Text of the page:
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Was it hard to put your mom in the home?

I want mine to go into one really bad.

by Anonymousreply 2703/14/2019

A home? Well, certainly I don't want my mom to live under a bridge.

by Anonymousreply 103/12/2019

Nursing home bitch!

by Anonymousreply 203/12/2019

I have no money for mine to go into one. Luckily I have two older siblings who can let her live with them if needed.

by Anonymousreply 303/12/2019

I made my mom sign all of her assets over to me years to me years ago so it looks like she owns nothing. Now she’s on Medicaid in a nursing home and I get her shit.

by Anonymousreply 403/12/2019

It was easy!

by Anonymousreply 503/12/2019

My mother, who had a worst-case-scenario bout with MS, went into an excellent nursing home. It helped that she was pretty lucid, so she got a lot of extra attention and even other patients' visitor would stop and visit her. She was in there almost 20 years and never had a bed sore. When she went into the hospital she left her purse with $20 in it. It was all there when she returned.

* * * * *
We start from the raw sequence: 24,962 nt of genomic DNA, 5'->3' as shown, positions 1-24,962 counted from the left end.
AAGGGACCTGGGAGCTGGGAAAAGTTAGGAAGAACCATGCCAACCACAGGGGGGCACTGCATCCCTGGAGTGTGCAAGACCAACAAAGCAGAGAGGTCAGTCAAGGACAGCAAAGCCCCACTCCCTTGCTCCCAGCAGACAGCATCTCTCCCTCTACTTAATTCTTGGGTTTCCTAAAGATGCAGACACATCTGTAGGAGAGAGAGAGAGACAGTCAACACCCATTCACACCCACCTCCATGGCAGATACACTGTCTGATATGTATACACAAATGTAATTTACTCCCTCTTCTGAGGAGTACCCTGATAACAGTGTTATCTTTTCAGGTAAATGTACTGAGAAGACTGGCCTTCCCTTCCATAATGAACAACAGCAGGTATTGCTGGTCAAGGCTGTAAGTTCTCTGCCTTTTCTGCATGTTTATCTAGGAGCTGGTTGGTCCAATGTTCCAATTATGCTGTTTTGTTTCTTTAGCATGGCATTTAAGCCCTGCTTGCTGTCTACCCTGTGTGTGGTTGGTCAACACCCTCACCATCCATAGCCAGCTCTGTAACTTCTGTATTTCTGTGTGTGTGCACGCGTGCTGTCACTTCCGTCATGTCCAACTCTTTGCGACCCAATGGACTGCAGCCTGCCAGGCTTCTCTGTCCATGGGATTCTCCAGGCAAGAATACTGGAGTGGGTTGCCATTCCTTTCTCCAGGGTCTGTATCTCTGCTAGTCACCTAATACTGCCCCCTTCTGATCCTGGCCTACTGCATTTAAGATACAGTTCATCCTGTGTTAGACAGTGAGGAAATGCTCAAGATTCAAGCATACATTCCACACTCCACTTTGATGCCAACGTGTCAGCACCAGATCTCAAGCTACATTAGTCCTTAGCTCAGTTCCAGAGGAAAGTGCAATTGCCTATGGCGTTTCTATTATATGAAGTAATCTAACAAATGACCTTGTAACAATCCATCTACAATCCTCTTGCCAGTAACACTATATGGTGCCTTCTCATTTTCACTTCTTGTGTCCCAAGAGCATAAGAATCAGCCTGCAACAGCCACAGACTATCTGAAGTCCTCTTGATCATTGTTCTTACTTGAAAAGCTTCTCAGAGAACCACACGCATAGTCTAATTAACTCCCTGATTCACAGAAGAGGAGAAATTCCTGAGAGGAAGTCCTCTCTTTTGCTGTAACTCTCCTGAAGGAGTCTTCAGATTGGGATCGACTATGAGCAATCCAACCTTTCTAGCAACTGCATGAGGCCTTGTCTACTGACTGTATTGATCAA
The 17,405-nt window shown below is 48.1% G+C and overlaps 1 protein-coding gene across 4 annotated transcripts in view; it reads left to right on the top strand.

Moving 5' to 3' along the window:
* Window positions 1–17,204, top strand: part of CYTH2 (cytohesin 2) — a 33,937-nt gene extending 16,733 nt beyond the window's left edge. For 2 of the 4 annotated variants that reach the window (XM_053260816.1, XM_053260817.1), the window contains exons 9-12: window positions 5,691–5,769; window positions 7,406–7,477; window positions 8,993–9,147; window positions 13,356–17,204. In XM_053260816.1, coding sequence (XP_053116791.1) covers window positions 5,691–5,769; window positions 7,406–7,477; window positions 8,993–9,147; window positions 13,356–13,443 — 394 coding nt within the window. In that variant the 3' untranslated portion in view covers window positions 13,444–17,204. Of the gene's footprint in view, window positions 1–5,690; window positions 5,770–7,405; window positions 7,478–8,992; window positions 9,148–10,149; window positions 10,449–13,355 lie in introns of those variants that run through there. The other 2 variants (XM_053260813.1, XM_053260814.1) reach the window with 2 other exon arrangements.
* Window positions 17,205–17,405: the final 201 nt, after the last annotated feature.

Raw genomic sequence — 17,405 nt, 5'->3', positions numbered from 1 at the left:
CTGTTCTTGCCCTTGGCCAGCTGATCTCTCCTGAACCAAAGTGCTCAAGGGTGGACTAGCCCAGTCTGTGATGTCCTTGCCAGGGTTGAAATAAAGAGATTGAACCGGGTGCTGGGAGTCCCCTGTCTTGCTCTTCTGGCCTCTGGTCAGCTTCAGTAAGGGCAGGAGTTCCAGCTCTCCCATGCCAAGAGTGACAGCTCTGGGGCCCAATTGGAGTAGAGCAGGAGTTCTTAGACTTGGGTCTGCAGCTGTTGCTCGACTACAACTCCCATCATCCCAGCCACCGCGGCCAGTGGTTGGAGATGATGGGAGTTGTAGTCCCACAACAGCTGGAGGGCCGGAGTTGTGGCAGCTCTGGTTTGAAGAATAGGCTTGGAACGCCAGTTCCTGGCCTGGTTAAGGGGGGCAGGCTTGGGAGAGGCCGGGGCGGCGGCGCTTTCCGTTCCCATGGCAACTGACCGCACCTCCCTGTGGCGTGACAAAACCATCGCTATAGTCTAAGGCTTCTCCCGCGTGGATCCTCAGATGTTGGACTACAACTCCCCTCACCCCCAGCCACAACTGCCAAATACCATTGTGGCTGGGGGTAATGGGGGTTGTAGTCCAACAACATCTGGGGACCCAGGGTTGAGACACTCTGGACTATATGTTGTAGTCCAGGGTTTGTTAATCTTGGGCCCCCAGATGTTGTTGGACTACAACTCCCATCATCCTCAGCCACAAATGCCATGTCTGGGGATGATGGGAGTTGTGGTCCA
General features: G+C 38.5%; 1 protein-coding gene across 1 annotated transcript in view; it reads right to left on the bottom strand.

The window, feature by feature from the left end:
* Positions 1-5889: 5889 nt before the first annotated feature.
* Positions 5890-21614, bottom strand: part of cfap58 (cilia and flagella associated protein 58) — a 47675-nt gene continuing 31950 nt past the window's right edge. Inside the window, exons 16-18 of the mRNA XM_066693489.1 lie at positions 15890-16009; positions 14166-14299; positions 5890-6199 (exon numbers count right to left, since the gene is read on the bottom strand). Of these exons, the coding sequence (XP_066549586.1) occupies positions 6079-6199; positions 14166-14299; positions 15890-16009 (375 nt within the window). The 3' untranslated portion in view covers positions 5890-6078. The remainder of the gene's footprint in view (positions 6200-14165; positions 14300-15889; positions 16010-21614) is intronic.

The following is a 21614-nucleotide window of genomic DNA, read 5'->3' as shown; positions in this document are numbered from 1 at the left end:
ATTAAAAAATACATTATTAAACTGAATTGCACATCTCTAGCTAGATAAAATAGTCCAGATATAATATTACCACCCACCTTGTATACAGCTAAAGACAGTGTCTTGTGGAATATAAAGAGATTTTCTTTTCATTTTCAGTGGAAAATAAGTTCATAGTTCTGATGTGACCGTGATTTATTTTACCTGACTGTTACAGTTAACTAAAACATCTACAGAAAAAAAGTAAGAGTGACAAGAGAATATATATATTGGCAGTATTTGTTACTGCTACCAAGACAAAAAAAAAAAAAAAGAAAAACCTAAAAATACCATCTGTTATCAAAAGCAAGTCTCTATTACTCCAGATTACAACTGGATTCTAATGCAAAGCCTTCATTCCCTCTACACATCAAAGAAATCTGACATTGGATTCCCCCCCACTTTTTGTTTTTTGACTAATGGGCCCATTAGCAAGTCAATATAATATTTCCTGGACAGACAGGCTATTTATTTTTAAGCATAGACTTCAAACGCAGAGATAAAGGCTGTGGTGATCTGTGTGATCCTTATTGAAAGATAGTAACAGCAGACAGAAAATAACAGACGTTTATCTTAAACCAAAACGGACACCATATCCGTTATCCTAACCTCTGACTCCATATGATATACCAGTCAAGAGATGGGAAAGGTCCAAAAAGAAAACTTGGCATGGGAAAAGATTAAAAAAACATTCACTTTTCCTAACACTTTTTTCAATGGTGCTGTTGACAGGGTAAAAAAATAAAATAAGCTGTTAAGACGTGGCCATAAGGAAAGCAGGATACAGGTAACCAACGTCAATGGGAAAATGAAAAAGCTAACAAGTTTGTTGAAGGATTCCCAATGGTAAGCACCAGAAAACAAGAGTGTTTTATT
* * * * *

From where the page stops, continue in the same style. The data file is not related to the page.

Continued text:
Visiting a lot helps keep the staff on their toes, I've been told.

by Anonymousreply 603/12/2019

Mom has early stage dementia and osteoporosis. She’s been in a home now for six months. We basically have the same conversation every time I visit. It’s hard to do because I live on the other side of town from her nursing home. It was the only one available at the time. I can’t take care of her since I work full time and my older brother is a useless, greedy drunk who panhandles for food and booze. It is not the best place because the staff sometimes steals things but I don’t know where else to put her. She pays for it from her Medicare. Better the home than my freeloading brother. But she needs looking after. I know that I did the right thing, but it fucking kills me to see her like that.

by Anonymousreply 703/12/2019

Sorry to hear, r7. You are doing the best for her that you can.

by Anonymousreply 803/12/2019